Why did I share Monkeybutt's story? In a week on good ferret food he was growing soft white underfur. In three weeks his guard hair was growing. In a month, Monkeybutt had a beautiful coat, he grew some more and he had some good ol' ferret spunk. He never did outgrow the name though.
Snacking / Training
If there is one thing I've learned - ferrets will come to you if you give them a reason. I've trained mine to come out of any hidey-hole when I make kissing sounds. I treat with Apple Jacks, Cheerios or dried fruit like raisins, cranberries or apricots. Do not over treat them because they will only want snacks and reject their regular food.
They are social creatures
When adopting a ferret please consider adopting two.
Contrary to what I've read on professional sites, ferrets are very social creatures and they need love and companionship of the fur kind too. Imagine being caged by yourself all day! You might be anti-social, snippy and angry.
In my experience, sole ferrets are lonely, unhappy and tend to bite. They can be downright mean and they don't listen very well. Given free time outside the cage they are just happy to be free, stretch their legs and do ferret things. Why would they want to go back in the cage alone?
Ferrets were initially bred to hunt rabbits and small vermin. Given an opportunity or some training they can be great mousers. I haven't seen a mouse in my house for YEARS. Coincidence?
If you have pet hamsters or mice, even rabbits, I do not recommend ferrets however, cohabitation with cats and dogs is possible especially if they've grown up together.
Ferrets have no sense of their diminutive size. They are tough, stubborn, focused, and they are pretty adept at getting their way.
As long as their food and sleeping area is above their potty area you don't have to worry about their food and water getting contaminated.
No novice to ferret care, I have never been able to properly potty train a ferret. I've tried several things and will impart what I can.
If you have time to observe your ferrets then note how much time lapses between eating and pooping. Do this a few times to see if they are pretty consistent. They have small digestive tracts and high metabolisms so, like babies, they eat and almost immediately poo. If you observe your fuzzies doing their business in the cage, letting them run the house for an hour or so should help cut down on accidents.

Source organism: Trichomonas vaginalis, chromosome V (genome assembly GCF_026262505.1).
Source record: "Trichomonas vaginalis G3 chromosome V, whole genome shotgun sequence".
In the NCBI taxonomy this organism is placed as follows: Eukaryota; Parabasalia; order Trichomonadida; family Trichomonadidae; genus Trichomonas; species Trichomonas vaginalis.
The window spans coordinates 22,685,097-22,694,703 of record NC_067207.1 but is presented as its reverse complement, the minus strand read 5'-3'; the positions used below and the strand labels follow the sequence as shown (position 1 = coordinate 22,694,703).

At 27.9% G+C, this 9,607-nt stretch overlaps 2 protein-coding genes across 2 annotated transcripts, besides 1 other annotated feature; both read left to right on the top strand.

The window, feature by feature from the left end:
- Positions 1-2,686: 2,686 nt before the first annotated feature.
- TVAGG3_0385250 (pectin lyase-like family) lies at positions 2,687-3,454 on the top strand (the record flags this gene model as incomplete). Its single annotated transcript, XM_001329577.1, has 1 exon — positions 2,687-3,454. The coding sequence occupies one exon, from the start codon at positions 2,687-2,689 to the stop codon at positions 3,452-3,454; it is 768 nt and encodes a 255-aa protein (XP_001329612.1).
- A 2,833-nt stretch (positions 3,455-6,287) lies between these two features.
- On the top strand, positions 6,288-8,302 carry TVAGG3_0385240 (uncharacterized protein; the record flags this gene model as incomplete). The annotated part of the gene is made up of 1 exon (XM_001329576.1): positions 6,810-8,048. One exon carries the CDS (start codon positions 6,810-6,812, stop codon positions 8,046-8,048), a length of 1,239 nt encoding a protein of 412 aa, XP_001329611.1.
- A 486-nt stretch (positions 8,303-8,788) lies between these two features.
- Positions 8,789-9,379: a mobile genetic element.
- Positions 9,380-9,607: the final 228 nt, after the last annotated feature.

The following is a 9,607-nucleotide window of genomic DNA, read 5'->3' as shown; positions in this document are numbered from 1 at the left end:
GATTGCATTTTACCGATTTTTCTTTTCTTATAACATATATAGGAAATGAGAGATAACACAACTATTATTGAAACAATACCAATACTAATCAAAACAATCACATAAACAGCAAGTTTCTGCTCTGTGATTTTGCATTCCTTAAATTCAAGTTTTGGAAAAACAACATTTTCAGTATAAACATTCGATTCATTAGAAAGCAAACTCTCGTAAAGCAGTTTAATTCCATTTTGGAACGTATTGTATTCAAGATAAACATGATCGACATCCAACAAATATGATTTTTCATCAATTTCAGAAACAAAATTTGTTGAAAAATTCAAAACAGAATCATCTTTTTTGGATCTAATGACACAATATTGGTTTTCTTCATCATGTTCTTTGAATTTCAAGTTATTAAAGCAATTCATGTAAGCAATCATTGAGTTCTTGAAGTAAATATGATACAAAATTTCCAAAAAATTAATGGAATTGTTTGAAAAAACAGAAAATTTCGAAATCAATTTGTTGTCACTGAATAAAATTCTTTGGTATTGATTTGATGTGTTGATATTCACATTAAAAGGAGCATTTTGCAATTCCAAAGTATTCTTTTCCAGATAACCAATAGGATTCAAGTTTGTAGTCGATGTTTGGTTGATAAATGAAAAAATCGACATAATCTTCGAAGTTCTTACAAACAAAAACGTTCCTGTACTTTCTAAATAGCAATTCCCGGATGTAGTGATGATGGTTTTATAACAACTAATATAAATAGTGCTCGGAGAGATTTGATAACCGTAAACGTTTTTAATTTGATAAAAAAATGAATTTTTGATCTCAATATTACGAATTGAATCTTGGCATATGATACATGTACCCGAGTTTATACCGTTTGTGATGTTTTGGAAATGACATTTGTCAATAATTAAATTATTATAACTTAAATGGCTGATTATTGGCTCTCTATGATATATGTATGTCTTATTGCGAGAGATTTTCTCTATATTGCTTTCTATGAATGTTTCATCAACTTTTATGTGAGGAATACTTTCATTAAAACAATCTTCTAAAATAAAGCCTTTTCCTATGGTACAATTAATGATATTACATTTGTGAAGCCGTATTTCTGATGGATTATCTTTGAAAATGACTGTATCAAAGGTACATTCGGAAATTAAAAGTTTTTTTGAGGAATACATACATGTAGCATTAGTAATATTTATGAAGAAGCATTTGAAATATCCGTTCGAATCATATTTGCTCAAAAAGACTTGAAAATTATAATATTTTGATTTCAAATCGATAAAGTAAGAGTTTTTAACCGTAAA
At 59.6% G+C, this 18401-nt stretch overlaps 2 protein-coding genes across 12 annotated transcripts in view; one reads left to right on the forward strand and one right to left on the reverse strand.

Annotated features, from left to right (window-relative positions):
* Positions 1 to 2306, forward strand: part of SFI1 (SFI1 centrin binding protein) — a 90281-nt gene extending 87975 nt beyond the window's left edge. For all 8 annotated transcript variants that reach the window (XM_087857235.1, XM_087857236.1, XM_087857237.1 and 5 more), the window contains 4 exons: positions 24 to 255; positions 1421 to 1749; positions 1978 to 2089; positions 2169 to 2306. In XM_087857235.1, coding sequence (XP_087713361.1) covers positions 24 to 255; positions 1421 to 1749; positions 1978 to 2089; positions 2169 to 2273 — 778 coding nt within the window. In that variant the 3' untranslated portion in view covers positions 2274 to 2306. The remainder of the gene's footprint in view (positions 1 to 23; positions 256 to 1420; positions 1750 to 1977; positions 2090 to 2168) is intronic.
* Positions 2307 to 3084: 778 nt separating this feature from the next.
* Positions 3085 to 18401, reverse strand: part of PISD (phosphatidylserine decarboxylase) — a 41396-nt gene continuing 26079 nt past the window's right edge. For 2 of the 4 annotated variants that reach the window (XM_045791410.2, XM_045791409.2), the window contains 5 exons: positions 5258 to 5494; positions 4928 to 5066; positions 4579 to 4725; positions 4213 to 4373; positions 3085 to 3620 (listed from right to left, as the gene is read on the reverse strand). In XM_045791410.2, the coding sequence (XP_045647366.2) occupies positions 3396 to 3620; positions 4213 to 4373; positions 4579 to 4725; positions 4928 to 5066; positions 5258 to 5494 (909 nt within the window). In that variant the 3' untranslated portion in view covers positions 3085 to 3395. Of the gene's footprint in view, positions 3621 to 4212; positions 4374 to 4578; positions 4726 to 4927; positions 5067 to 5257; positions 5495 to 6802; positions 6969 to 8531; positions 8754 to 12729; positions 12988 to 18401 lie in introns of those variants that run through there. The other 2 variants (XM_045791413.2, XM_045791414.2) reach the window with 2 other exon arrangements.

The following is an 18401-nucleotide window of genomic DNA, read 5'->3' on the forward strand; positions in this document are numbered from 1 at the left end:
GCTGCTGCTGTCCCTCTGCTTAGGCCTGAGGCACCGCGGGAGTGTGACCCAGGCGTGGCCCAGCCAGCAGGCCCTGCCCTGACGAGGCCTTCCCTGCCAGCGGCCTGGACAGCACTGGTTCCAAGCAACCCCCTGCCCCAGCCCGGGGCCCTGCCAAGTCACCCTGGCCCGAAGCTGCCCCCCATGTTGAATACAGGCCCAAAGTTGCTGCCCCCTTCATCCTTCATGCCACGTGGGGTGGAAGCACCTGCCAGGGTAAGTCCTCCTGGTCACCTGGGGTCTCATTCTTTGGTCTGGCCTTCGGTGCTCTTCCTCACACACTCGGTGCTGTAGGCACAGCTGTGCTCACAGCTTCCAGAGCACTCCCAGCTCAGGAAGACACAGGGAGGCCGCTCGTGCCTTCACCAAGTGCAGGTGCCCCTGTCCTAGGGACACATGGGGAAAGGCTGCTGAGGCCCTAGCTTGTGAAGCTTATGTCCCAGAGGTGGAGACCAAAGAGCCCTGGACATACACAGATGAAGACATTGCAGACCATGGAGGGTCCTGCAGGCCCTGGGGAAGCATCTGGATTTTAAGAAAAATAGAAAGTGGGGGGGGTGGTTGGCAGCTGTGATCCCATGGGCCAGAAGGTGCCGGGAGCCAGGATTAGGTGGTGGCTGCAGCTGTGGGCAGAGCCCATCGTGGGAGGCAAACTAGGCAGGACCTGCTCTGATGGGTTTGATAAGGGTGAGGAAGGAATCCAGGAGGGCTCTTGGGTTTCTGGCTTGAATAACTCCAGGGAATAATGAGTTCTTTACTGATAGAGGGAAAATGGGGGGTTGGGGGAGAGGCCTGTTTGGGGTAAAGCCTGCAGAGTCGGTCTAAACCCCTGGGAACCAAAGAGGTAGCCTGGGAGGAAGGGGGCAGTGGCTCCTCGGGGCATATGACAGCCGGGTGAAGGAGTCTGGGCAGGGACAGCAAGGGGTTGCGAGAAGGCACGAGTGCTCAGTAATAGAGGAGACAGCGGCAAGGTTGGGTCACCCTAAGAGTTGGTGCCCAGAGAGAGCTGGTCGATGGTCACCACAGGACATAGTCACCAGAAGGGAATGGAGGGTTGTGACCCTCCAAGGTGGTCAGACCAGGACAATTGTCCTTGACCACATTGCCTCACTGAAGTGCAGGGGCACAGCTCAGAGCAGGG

Keep several. One or two for the cage (depending on how big the cage is) and a few around the house for romper room time. Like puppies, if you see your fuzzy pooping or peeing on the floor, snatch her up and run to the litter box. You may have to clean up the little accident but hopefully they understand that pooping in the box makes mommy happy. They are smart little creatures after all.
If you are going to use cat litter please use NON clumping litter. I learned this the hard way and nearly killed one of my fuzzy girls. After pooping they rub their butt through the litter or on the floor. The clumping litter was clumping up the anus, which caused infection and very painful poo. Butt washes and swimming in the tub plus Neosporin helped but it was scary. One doesn't normally examine a ferret butt until one has to - but it's good policy to do a regular butt-check anyway.
Wee Wee Pads:
Puppy training pads are great because you can lie them around in their favorite poo corners and line their cage. They are easy to clean up but depending on how many pads you go through in a day, it could get expensive. You don't have to change them out after EVERY use but at least once or preferably twice a day. This alleviates some of the "ferret smell."
If you are letting your fuzzy babies run the house it is best to clean up immediately after they poo or pee. It is a lot easier to clean up fresh stuff as opposed to getting out the scraper and breaking a sweat. If you have wood floors you must clean up immediately to prevent staining.
Setting up your multi-level cage:
I have a four level cage. The uppermost level holds their food and water. Beneath that is their sleeping level where I put baby blankets, old sweatshirts or pillow cases and hang their hammocks. The lower levels have wee-wee pads.
At one point they were going potty on all levels. As they got used to the set up they stopped pooping on their food level and eventually stopped pooping on their sleep level.
- Ferrets do not do well in hot environments. If it's more than 80° please keep them indoors.
- If you find that they are overheated put them in the tub in lukewarm water and introduce cooler water until they start acting normal.
- Tub time means swim time. Hold the shampoo!
- Never hit - especially on the backside.
- Smacking on the nose will only get them riled up.
- Empty boxes make excellent ferret clubhouses.
- Milk crates with crunched up old newspaper is a fun pit
Ferrets will be ferrets
If you give them environments where they can act on their born and bred abilities you will have very happy ferrets and wonderful playmates.
I mentioned earlier ferrets are related to mink and otter. They love to swim so put them in the tub.
If it's warm enough, let them play outside. They love digging and burrowing. If you have an indoor play area, put a tarp down and a large planter full of dirt.
Tunnels, blankets and pillow cases are great to burrow and let them hide in dark places.
Plastic bags. I believe it's the crinkling sound of the bags that attract them. They can never stay out of them and they pounce too.
Squeaky toys. If you can find one with a goose honk instead of a high-pitched squeak toy they go WILD. I have a feeling their old hunting instincts kick in and they will jump, climb and chase you to get it.
If your ferret has hold of something they want they will hang by their teeth to keep it. If it's valuable shame on you for keeping it in their range but prying it away is worse than taking a bone from a hungry dog. I recommend distracting them with something else. You may get it back if you're lucky.
Happy ferrets tend to make a "burger burger burger" sound while playing and prancing.
Like any pet they must learn biting is not acceptable.
Never, NEVER, NEVER spank them on the butt! They have long backs and this can do severe damage.
If they are surprised or upset their tail will poof like a bottle brush.
Warning: If you see your ferret crouched low and swishing their tails (like an alligator) whatever they are focused on is in danger. Either remove the ferret or the object of their attention before something or someone gets hurt.
Did I miss anything?
If you have more questions or comments about ferrets, kindly send a comment!